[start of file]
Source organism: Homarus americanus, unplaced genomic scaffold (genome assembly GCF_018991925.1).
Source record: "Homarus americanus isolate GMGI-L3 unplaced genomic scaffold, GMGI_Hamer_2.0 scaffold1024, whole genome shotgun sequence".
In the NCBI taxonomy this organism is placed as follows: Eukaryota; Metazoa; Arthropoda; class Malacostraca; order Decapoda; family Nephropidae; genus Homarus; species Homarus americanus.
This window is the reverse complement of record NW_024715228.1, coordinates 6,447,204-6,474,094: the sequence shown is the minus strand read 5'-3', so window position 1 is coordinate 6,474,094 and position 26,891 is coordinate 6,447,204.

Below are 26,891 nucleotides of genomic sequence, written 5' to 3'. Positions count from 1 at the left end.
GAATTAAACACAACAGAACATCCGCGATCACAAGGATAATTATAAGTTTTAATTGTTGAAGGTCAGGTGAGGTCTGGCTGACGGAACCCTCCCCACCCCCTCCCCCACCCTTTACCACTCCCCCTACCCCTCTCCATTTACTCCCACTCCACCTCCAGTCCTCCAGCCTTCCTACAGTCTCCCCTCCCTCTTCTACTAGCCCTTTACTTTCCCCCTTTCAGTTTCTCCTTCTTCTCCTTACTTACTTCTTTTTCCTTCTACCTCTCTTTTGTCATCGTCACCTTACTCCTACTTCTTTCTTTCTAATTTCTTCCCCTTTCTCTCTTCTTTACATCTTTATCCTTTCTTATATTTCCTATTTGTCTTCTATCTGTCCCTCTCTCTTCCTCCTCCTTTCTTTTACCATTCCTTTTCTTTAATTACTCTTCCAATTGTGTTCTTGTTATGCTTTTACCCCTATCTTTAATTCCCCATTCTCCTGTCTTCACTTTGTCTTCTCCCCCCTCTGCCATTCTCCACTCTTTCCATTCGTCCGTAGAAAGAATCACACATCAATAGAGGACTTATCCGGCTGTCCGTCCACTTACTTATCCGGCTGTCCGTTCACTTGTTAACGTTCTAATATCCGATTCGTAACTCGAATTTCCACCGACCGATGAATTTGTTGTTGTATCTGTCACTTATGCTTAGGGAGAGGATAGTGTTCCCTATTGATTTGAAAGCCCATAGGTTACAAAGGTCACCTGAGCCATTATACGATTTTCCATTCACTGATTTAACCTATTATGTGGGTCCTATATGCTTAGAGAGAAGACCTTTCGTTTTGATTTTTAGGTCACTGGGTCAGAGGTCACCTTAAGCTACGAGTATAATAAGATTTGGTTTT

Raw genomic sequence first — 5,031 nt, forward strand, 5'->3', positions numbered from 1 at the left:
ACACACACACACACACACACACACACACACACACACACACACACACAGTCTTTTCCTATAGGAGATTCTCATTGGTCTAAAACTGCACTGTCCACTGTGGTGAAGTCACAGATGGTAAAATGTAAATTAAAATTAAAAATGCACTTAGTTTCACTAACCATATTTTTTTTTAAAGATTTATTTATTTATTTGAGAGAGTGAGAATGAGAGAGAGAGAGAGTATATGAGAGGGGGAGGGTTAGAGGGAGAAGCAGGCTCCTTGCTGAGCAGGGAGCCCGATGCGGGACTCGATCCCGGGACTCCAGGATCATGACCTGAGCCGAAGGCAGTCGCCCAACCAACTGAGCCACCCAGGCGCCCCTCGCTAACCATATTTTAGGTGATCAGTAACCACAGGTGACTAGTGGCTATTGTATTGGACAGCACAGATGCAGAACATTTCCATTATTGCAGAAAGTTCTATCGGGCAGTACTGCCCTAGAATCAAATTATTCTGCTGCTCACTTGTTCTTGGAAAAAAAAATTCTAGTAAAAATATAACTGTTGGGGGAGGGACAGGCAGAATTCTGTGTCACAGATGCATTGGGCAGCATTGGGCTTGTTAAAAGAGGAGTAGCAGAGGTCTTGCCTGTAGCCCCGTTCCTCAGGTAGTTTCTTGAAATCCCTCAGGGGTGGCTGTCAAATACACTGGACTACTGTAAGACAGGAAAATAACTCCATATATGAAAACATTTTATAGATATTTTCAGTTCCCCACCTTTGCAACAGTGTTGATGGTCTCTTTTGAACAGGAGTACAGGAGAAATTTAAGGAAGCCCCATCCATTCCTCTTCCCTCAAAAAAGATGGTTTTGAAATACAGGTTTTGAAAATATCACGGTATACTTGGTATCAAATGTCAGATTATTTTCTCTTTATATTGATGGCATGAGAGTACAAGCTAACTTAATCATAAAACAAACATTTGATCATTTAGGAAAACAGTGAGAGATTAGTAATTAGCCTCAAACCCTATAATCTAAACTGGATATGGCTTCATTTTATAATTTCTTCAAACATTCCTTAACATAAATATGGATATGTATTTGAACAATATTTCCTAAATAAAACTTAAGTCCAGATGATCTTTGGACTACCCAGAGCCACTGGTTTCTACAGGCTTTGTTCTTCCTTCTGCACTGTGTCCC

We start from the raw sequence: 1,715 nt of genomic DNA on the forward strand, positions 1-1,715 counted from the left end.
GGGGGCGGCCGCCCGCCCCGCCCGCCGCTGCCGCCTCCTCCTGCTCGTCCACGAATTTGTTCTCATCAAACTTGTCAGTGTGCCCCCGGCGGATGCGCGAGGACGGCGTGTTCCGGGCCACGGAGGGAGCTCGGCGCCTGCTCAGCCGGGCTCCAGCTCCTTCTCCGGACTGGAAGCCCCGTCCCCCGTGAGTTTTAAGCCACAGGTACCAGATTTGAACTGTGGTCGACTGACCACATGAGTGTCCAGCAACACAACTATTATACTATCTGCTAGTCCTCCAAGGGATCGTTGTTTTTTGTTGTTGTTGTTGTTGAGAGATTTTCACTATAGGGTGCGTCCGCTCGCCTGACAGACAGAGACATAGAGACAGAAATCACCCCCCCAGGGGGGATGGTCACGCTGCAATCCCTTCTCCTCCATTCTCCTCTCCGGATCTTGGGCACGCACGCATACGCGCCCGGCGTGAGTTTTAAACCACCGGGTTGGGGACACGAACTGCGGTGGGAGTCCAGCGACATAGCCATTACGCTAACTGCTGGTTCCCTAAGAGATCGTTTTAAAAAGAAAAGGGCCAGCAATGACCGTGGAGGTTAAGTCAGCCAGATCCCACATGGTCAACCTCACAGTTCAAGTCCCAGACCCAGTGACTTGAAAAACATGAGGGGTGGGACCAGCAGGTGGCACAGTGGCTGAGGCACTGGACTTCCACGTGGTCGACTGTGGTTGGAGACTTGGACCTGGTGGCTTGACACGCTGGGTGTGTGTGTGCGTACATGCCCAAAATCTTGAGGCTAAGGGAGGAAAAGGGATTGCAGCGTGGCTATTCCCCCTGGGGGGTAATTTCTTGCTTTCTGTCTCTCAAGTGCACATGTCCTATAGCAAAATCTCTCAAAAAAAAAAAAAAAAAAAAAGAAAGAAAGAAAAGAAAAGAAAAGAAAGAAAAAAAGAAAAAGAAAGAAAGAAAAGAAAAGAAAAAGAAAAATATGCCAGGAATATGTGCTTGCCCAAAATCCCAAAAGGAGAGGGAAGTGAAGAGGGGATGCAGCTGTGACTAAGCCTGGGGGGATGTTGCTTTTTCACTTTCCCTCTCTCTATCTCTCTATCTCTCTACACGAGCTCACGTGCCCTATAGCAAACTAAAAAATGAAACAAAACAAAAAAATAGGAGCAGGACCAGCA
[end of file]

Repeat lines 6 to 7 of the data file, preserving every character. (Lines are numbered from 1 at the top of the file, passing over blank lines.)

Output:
GAATTAAACACAACAGAACATCCGCGATCACAAGGATAATTATAAGTTTTAATTGTTGAAGGTCAGGTGAGGTCTGGCTGACGGAACCCTCCCCACCCCCTCCCCCACCCTTTACCACTCCCCCTACCCCTCTCCATTTACTCCCACTCCACCTCCAGTCCTCCAGCCTTCCTACAGTCTCCCCTCCCTCTTCTACTAGCCCTTTACTTTCCCCCTTTCAGTTTCTCCTTCTTCTCCTTACTTACTTCTTTTTCCTTCTACCTCTCTTTTGTCATCGTCACCTTACTCCTACTTCTTTCTTTCTAATTTCTTCCCCTTTCTCTCTTCTTTACATCTTTATCCTTTCTTATATTTCCTATTTGTCTTCTATCTGTCCCTCTCTCTTCCTCCTCCTTTCTTTTACCATTCCTTTTCTTTAATTACTCTTCCAATTGTGTTCTTGTTATGCTTTTACCCCTATCTTTAATTCCCCATTCTCCTGTCTTCACTTTGTCTTCTCCCCCCTCTGCCATTCTCCACTCTTTCCATTCGTCCGTAGAAAGAATCACACATCAATAGAGGACTTATCCGGCTGTCCGTCCACTTACTTATCCGGCTGTCCGTTCACTTGTTAACGTTCTAATATCCGATTCGTAACTCGAATTTCCACCGACCGATGAATTTGTTGTTGTATCTGTCACTTATGCTTAGGGAGAGGATAGTGTTCCCTATTGATTTGAAAGCCCATAGGTTACAAAGGTCACCTGAGCCATTATACGATTTTCCATTCACTGATTTAACCTATTATGTGGGTCCTATATGCTTAGAGAGAAGACCTTTCGTTTTGATTTTTAGGTCACTGGGTCAGAGGTCACCTTAAGCTACGAGTATAATAAGATTTGGTTTT

Raw genomic sequence first — 5,031 nt, forward strand, 5'->3', positions numbered from 1 at the left: